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This question already has an answer here:

I am building a decent multiplayer iOS-Android card based game. While this game is played with regular old 52 cards deck, it does have unique rules and game play. That makes it little hard to market since no one is precisely looking to play initially.

I have been researching quite a bit about game marketing and most recommendations are to build out fan following which is also quite hard and time consuming (taking away from building game).

I have some indie marketing budget (~5k) I set aside to help gain some traction. While I understand that this not my strengths, what are the best ways to invest it into the game?

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marked as duplicate by Philipp, Tyyppi_77, Gnemlock, Vaillancourt, Kromster says support Monica Oct 12 '17 at 11:33

This question has been asked before and already has an answer. If those answers do not fully address your question, please ask a new question.

  • \$\begingroup\$ Maybe you should try start posting your game in some community driven websites, and see how well people respond. But be careful where you post it: While some communities like imgur are pretty welcoming to advertising your own indie game; others will probably shun any kind of advertising, and could even backfire. \$\endgroup\$ – Leo Sep 1 '17 at 13:08
  • \$\begingroup\$ This is the problem I see too. Unless you've been involved with the community for a long time and have accreditations, any sort of self promotion is shunned immediately. \$\endgroup\$ – xoail Sep 1 '17 at 15:49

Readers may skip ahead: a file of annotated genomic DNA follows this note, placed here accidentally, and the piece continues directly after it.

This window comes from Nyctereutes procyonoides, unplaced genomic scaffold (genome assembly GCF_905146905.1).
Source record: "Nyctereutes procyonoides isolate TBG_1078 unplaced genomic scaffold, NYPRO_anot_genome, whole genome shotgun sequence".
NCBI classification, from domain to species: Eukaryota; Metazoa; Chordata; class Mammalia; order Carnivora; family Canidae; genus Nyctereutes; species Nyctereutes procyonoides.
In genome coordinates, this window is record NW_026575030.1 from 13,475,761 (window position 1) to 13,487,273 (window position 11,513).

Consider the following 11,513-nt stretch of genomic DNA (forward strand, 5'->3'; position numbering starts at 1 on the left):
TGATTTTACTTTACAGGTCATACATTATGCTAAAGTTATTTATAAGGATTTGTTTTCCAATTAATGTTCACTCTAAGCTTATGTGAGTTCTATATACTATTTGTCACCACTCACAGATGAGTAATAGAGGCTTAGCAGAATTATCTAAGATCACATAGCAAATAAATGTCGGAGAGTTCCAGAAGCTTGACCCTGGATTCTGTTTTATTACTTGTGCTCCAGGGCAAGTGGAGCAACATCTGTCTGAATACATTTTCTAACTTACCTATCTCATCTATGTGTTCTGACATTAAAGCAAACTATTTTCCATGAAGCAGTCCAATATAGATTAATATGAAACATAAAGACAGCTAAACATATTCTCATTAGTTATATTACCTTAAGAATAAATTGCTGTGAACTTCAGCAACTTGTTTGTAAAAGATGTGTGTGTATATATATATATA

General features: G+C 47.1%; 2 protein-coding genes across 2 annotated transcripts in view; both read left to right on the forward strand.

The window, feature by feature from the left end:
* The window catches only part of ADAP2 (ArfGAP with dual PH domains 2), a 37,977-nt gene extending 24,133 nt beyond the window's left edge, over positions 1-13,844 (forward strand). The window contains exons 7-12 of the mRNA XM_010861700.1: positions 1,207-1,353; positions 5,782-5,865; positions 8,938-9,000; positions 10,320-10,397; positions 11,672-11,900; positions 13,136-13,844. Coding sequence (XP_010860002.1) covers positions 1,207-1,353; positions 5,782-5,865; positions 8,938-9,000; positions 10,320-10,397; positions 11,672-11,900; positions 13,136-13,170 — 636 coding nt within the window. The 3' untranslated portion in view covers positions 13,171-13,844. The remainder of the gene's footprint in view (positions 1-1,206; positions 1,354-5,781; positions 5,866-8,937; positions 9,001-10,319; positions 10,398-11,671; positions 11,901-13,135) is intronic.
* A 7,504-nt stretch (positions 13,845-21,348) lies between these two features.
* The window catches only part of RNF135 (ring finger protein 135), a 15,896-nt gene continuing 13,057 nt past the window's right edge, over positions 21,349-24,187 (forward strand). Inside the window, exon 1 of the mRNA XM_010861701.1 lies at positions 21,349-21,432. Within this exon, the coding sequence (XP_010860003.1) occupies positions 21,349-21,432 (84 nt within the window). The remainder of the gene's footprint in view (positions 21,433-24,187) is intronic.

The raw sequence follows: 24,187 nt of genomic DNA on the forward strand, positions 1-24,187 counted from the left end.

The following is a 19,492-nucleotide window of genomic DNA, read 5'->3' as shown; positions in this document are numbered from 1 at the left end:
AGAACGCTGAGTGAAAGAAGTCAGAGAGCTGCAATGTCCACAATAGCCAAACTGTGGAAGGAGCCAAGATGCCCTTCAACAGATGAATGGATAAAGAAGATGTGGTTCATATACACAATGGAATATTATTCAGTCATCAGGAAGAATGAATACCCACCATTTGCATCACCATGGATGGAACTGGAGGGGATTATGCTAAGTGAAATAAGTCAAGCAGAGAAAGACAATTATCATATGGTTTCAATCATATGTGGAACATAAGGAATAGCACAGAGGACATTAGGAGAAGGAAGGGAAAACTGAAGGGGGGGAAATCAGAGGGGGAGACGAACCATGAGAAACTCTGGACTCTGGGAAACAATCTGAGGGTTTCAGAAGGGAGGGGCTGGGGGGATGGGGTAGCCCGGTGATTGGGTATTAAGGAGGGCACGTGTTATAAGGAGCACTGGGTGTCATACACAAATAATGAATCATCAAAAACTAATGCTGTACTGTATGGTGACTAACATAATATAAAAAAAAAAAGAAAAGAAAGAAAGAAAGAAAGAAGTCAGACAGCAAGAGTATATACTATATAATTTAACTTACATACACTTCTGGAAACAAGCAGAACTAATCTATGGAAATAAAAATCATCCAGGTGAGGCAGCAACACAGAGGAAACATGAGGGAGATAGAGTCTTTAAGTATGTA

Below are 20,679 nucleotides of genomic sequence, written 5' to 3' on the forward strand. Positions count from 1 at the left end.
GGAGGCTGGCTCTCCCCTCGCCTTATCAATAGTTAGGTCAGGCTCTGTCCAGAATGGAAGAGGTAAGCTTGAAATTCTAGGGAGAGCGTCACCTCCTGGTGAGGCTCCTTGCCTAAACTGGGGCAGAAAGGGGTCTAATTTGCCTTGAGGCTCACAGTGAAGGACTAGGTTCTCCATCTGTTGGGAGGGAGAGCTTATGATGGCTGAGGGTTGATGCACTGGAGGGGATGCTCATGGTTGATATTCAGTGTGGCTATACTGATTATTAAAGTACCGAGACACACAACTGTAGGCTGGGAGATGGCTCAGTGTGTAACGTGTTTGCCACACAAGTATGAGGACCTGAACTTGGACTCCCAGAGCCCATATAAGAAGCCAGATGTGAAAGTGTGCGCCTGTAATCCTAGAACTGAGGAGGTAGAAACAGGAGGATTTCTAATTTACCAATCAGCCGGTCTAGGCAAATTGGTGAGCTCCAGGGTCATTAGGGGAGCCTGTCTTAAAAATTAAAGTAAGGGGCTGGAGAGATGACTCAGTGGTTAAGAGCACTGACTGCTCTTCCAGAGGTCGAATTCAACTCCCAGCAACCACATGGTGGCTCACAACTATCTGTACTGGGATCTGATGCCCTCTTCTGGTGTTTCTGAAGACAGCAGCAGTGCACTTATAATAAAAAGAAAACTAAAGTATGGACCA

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Real marketing with a limited budget is a difficult game. But an important factor is to expose the game and put it on display as much as possible. With some clever ideas and some luck, this doesn't necessarily even require loads of money.

Any publicity is good publicity.

Do whatever other indie companies/developers are doing. For instance post Youtube videos, create a development blog, invite beta testers, ask well-known gaming sites for reviews/articles. Heck, even start a Kickstarter campaign. It really doesn't matter if it's successful or not. Your game would be on display.

Job well done, you might end up having somekind of a low-cost snowball effect.

All of these are things you can do with little to no cost. If you really lack the time to do any of these, it should be relatively cheap to find someone to do them for you.

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Marketing is work. It takes various mixtures of time, money and luck. If you're lacking in one of those elements, you're options are either to supplement with more of the others, or settle for less than you might otherwise achieve.

While communities vary in policy, it's natural that they don't want to be exploited (give something for nothing) & frankly, those are the ones that matter the most. Consider the extreme alternative of letting anyone post anything. The result would be a signal to noise ratio so bad that very little would stand out. Reigning in the chaos to something more useful requires some type of filter. Again we return to the iron triangle: some places filter with time (community participation), some with money (paid ads) & others by luck (getting featured as game of the day, happening to deliver a niche experience to a niche audience, etc).

In general I'd recommend:

  • reading the other marketing questions on GDSE, especially the ones linked to left of this one in the Related section
  • approaching focused communities that your game would resonate with
  • finding promoters that your game would resonate with
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